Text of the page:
Last week, the North Carolina Clean Energy Technology Center (NCCETC) released its third quarter 50 States of Grid Modernization report (Q3 Grid Modernization Report). Following on NCCETC’s first and second quarter reports, the Q3 Grid Modernization Report notes that during the third quarter of 2017, 33 states plus D.C. engaged in at least one policy or deployment action related to grid modernization, utility business model and rate reform, energy storage, microgrids, and demand response. The States of New York and California and the Commonwealth of Massachusetts were the most active of the group.
The Q3 Grid Modernization Report, among other things summarizes:
- state studies and investigations into energy storage, grid modernization, demand response and/or rate reform in which some action occurred during the third quarter of 2017 (19 states and D.C.);
- proposed changes to utility planning processes, state-level market access regulations, and wholesale market rules (15 states and 4 ISO/RTOs), including certain states’ directive to its utilities to consider non-wire alternatives;
- proposed and implemented reforms of rate designs, regulatory structures, and utility business models (12 states and D.C.), including decoupling mechanisms, time-varying rates, and dedicated tariffs for customers with energy storage systems;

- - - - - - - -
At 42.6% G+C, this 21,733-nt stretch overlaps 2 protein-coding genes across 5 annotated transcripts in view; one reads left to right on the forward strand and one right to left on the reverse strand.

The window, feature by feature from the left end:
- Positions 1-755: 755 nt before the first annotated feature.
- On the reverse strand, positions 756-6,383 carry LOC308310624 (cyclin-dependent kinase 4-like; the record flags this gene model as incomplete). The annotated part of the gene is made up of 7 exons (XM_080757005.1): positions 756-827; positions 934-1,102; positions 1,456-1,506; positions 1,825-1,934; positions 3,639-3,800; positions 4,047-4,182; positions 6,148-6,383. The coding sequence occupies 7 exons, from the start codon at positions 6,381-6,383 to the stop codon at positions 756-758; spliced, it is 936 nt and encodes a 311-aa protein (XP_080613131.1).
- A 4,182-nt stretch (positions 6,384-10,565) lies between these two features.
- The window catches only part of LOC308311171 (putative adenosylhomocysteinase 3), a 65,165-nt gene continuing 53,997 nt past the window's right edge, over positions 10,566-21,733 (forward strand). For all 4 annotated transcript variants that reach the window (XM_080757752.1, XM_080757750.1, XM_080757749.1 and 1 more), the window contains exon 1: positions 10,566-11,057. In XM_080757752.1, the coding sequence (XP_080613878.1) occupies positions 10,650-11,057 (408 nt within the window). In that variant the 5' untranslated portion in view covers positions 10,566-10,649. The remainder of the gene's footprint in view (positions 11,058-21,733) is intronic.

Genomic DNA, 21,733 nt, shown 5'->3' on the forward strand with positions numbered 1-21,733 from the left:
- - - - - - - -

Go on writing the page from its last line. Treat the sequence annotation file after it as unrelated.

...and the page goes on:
- developments in grid modernization policies (20 states), including energy storage targets and interconnection standards, rules regarding advanced metering infrastructure, and cost recovery mechanisms;
- financial incentives at the state (7 states) and federal level, including incentives for energy storage; and
- deployment of advanced grid technologies (21 states), including projects related to advanced metering infrastructure, smart grid components, microgrids and energy storage.
Relatedly, last month, NCCETC’s released its third quarter 50 States of Solar report (Q3 Solar Report).* The Q3 Solar Report notes that 41 states and the D.C. engaged in at least one action related to distributed solar policy during the third quarter of 2017.
*The Q3 Solar Report’s Executive Summary may be downloaded for free, but there is a charge to access the full report. NCCETC has offered to provide complimentary copies of the full report to “policymakers and regulators (limited to federal and state legislators and staffers, utility commissioners, utility commission staff, state consumer advocate office staff, and state energy office staff) and students (for academic purpose only).” The Executive Summary includes information on whom to contact to obtain a complimentary copy.